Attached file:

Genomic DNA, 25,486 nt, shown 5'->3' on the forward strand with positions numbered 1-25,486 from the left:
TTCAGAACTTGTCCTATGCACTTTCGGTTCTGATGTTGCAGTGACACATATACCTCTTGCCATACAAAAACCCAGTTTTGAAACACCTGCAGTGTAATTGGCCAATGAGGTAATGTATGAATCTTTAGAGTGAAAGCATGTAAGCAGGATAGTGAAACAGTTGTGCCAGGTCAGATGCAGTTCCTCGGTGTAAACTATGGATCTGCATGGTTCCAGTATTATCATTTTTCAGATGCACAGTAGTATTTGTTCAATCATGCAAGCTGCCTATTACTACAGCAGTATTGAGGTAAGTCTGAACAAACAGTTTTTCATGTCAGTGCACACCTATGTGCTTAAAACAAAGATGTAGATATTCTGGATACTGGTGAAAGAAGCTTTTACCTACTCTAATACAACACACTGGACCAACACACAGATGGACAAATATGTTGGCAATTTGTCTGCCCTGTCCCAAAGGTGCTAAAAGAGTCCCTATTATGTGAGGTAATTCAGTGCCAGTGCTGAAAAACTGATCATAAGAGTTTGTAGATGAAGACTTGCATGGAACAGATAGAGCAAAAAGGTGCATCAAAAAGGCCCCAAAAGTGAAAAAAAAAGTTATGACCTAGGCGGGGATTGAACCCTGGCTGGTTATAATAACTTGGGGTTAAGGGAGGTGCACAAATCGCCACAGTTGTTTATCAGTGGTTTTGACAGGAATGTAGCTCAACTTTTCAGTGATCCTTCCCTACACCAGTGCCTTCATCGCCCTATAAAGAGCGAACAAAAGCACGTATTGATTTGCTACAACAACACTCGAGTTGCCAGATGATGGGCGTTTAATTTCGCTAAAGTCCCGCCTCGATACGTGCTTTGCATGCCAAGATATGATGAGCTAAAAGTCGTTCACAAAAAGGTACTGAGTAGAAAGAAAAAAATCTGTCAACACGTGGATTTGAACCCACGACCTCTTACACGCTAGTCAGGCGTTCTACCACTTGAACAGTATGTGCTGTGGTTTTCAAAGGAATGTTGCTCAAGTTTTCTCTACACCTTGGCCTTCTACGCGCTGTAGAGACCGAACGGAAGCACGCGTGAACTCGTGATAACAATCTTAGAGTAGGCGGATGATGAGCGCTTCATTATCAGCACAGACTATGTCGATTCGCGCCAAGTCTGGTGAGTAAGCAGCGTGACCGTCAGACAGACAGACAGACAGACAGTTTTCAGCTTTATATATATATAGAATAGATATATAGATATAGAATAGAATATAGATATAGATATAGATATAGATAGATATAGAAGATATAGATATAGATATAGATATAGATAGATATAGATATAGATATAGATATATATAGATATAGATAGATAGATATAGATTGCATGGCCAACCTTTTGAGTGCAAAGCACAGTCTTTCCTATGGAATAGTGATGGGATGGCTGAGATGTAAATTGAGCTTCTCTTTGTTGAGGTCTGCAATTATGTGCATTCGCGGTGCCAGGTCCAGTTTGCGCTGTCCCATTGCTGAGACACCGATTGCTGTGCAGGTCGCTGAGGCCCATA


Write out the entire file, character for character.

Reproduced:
Genomic DNA, 25,486 nt, shown 5'->3' on the forward strand with positions numbered 1-25,486 from the left:
TTCAGAACTTGTCCTATGCACTTTCGGTTCTGATGTTGCAGTGACACATATACCTCTTGCCATACAAAAACCCAGTTTTGAAACACCTGCAGTGTAATTGGCCAATGAGGTAATGTATGAATCTTTAGAGTGAAAGCATGTAAGCAGGATAGTGAAACAGTTGTGCCAGGTCAGATGCAGTTCCTCGGTGTAAACTATGGATCTGCATGGTTCCAGTATTATCATTTTTCAGATGCACAGTAGTATTTGTTCAATCATGCAAGCTGCCTATTACTACAGCAGTATTGAGGTAAGTCTGAACAAACAGTTTTTCATGTCAGTGCACACCTATGTGCTTAAAACAAAGATGTAGATATTCTGGATACTGGTGAAAGAAGCTTTTACCTACTCTAATACAACACACTGGACCAACACACAGATGGACAAATATGTTGGCAATTTGTCTGCCCTGTCCCAAAGGTGCTAAAAGAGTCCCTATTATGTGAGGTAATTCAGTGCCAGTGCTGAAAAACTGATCATAAGAGTTTGTAGATGAAGACTTGCATGGAACAGATAGAGCAAAAAGGTGCATCAAAAAGGCCCCAAAAGTGAAAAAAAAAGTTATGACCTAGGCGGGGATTGAACCCTGGCTGGTTATAATAACTTGGGGTTAAGGGAGGTGCACAAATCGCCACAGTTGTTTATCAGTGGTTTTGACAGGAATGTAGCTCAACTTTTCAGTGATCCTTCCCTACACCAGTGCCTTCATCGCCCTATAAAGAGCGAACAAAAGCACGTATTGATTTGCTACAACAACACTCGAGTTGCCAGATGATGGGCGTTTAATTTCGCTAAAGTCCCGCCTCGATACGTGCTTTGCATGCCAAGATATGATGAGCTAAAAGTCGTTCACAAAAAGGTACTGAGTAGAAAGAAAAAAATCTGTCAACACGTGGATTTGAACCCACGACCTCTTACACGCTAGTCAGGCGTTCTACCACTTGAACAGTATGTGCTGTGGTTTTCAAAGGAATGTTGCTCAAGTTTTCTCTACACCTTGGCCTTCTACGCGCTGTAGAGACCGAACGGAAGCACGCGTGAACTCGTGATAACAATCTTAGAGTAGGCGGATGATGAGCGCTTCATTATCAGCACAGACTATGTCGATTCGCGCCAAGTCTGGTGAGTAAGCAGCGTGACCGTCAGACAGACAGACAGACAGACAGTTTTCAGCTTTATATATATATAGAATAGATATATAGATATAGAATAGAATATAGATATAGATATAGATATAGATAGATATAGAAGATATAGATATAGATATAGATATAGATAGATATAGATATAGATATAGATATATATAGATATAGATAGATAGATATAGATTGCATGGCCAACCTTTTGAGTGCAAAGCACAGTCTTTCCTATGGAATAGTGATGGGATGGCTGAGATGTAAATTGAGCTTCTCTTTGTTGAGGTCTGCAATTATGTGCATTCGCGGTGCCAGGTCCAGTTTGCGCTGTCCCATTGCTGAGACACCGATTGCTGTGCAGGTCGCTGAGGCCCATA